She always dreaded bedtime. They were emboldened by the cover of darkness. They always knew when she was most alone and vulnerable. They knew to strike during the times when no help was available.

She would delay the inevitable in the ways she could, but nothing ever worked. She hated brushing her teeth. She refused to change into pajamas. She wore her daytime outfit to bed, armored in her defiant act of rebellion. But that never deterred the monsters.

She slept, open and exposed, on the altar for her impending sacrifice. Try as she might to fight the night, the exhaustion nonetheless soaked into her bones. She urged herself to remain wary and vigilant, but no one ever came to relieve her from her night-watching duties.

Life became a dream. The nightmares crept into reality. She listened to the blackness breathe, and felt its rhythm pulsing in her chest.

She squinted into the shadows, too fearful to call out. Scared of what might answer. But she knew they were watching. They were waiting for her to drop her guard.

They’d take her for the night, and she’d wake up the next morning, chilled by the wetness of the sheets. She could feel bruises that the mirror couldn’t see. She bled without being cut. There was something inside her that she couldn’t purge.

No one noticed until her belly began to swell. Clutching her abdominal bulge, silent tears betrayed her pain.

“Tummy hurts.”

Doctors were nonplussed. Their tests and experiments revealed nothing. Their recommendation? More bed rest.

The monsters smiled.

Her skin erupted in rashes. The poison was bubbling out. Her organs grew sick. Eventually, they ruptured.

She woke up in an unfamiliar bed. The uniformed woman bustling around her was not her mother. Machinery chirped and beeped, a foreign tongue to translate comfort.

Cool skin touched her forehead, hellfire beneath its surface. Screams trapped but inescapable. But under the kindly gaze of this strange nurse, she allowed herself to sleep.

But the monsters were in the hospital. They came during visiting hours, wearing human skin. She watched in horror, seeing them dressed in their disguises. Behind their gifts of flowers and balloons, their blackened teeth grinned with menace. Their eyes were most telling; cold plastic buttons plugged into the socket.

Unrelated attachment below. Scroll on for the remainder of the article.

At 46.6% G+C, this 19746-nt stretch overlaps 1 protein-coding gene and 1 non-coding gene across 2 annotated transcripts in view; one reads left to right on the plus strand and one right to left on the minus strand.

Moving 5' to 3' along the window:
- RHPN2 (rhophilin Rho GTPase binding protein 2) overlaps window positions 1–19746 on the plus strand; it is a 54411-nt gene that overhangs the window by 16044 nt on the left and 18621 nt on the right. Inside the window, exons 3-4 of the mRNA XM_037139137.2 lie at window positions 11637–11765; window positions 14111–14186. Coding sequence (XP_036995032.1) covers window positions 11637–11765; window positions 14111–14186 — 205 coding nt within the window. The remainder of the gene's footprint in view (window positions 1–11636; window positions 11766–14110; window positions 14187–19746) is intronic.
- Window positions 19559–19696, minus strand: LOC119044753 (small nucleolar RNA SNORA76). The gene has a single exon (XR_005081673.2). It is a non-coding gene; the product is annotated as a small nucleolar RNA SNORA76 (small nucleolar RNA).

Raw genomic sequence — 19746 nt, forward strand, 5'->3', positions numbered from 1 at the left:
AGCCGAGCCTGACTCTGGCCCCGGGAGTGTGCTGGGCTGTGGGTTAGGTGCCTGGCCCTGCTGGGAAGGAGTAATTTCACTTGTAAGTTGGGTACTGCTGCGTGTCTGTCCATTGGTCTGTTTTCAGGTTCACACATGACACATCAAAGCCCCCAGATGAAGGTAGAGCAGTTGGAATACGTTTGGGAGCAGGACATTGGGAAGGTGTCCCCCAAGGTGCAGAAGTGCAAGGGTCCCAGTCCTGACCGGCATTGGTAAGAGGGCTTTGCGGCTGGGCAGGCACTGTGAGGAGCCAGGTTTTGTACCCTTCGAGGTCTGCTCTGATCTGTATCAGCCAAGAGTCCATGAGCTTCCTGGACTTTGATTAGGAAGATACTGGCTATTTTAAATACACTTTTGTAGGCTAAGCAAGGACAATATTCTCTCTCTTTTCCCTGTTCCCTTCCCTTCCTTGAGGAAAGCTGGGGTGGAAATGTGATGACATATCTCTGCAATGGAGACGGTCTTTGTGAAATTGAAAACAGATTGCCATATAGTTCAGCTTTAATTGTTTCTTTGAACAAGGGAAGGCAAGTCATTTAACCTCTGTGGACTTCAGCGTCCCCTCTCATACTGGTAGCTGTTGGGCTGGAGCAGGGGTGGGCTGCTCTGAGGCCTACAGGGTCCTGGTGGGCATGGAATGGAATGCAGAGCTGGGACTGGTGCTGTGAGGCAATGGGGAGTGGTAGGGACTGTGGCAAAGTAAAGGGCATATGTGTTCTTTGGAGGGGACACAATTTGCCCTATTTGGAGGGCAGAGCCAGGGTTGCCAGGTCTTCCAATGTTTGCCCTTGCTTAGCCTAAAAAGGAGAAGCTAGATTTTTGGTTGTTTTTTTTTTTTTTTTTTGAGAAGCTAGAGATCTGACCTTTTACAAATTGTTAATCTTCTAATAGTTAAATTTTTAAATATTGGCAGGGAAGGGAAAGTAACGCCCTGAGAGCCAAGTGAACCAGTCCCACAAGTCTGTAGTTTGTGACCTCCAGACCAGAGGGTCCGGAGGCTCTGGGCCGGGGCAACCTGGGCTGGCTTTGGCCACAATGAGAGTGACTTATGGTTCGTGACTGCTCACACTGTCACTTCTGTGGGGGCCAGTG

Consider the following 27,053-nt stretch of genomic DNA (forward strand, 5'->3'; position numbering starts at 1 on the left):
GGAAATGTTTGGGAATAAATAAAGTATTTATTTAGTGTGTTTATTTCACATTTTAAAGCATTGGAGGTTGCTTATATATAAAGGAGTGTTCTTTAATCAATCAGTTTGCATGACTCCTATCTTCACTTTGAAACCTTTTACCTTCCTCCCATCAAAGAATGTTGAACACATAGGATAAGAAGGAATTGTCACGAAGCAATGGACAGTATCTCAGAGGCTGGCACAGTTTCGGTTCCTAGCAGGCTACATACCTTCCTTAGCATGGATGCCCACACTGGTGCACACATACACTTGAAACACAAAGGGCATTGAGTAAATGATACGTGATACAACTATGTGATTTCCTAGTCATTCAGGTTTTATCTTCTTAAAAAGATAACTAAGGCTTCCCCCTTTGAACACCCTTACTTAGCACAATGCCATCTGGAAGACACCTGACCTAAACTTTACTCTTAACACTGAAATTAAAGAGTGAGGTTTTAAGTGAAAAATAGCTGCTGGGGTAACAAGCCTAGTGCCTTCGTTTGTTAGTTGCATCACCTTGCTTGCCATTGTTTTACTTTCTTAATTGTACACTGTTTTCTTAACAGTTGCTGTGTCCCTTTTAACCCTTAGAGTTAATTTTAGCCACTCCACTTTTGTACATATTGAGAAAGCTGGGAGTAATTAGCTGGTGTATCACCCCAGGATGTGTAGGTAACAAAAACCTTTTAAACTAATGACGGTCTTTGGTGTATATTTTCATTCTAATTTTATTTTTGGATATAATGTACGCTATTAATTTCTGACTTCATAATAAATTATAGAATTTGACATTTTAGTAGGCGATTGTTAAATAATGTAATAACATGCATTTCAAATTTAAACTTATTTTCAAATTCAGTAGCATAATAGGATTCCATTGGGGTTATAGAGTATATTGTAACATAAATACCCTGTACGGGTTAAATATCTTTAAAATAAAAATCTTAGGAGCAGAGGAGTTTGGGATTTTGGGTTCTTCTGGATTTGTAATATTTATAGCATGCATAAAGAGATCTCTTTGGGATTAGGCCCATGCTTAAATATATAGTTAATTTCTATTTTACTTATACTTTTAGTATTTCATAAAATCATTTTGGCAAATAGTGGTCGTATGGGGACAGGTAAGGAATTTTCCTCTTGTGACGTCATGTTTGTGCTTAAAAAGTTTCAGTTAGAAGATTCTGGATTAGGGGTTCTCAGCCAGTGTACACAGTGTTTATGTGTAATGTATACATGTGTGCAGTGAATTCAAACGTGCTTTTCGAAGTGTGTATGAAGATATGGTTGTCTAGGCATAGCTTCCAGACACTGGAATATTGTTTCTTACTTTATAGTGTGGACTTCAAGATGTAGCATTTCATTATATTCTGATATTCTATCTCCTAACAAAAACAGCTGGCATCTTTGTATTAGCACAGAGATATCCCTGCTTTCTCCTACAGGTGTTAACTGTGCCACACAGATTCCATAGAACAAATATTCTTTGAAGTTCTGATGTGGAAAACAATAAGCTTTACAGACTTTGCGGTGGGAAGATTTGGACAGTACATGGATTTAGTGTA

Her mattress was stuffed with their nourishment. They fed on her terror. Her vitality was being sapped, but no one could discern the cause.

Wasted and skeletal, her world became small. Confined to her bed, trapped in their den. Her restraints were her body. She couldn’t make it obey.

She shrank and became listless, and the monsters grew stronger. Her eyes retreated into her skull. Turned up towards the heavens, rejecting visions of reality.

They attached strings to her limbs and thrust stilts into her flesh. Propped up like a puppet, they stuffed her skin bag with pillows. Sometimes her soul leaked out, so they sewed up all her holes. They draped her in blankets to hide her corpse.

They tore out her vocal cords to string their instruments. Her long fingernails scratched the grime off their backs. Percussive teeth were extracted and shaken: a macabre orchestral arrangement, symphonic and haunting.

Flossing with her hair and sponging off with her body, she became a washrag stained with their sins. They painted her face with her blood and vomit. Her rotting stench was masked by floral potions. They pressed beads into her eyes, polished and reflecting the viewer.

See yourself in the eyes of a decaying girl. Preen yourself and comb your hair. Wipe your dirt on her cheek. Harvest her parts. Present her on a platform. Swallowed up by her bed, her humanity becomes inscrutable.

Her bones are the frame, clothed in a skirt. Her head’s just a board, flat and uncomplicated. Rest on her form, lay yourself to sleep. Embraced in her arms, enveloped in her sorrow. Comfort yourself in her misery.

Take turns with the monsters, allow yourself some fun. Take her for a ride. But when you cooperate in her destruction, make no mistake: the rapes in her bed will follow you too.

Mother (poem)

Poetry

As long as you had respite for the night,
You were willing to destroy
The rest of my life.

Whirlwind romance,
Elopement in Vegas.

Married too young,
Knocked up within the year.

The kids just keep coming.
Promises deferred.

Sell them out.
What’s the harm?

You can’t go back to the womb,
But you can create a Garden of Eden
Wherever you go.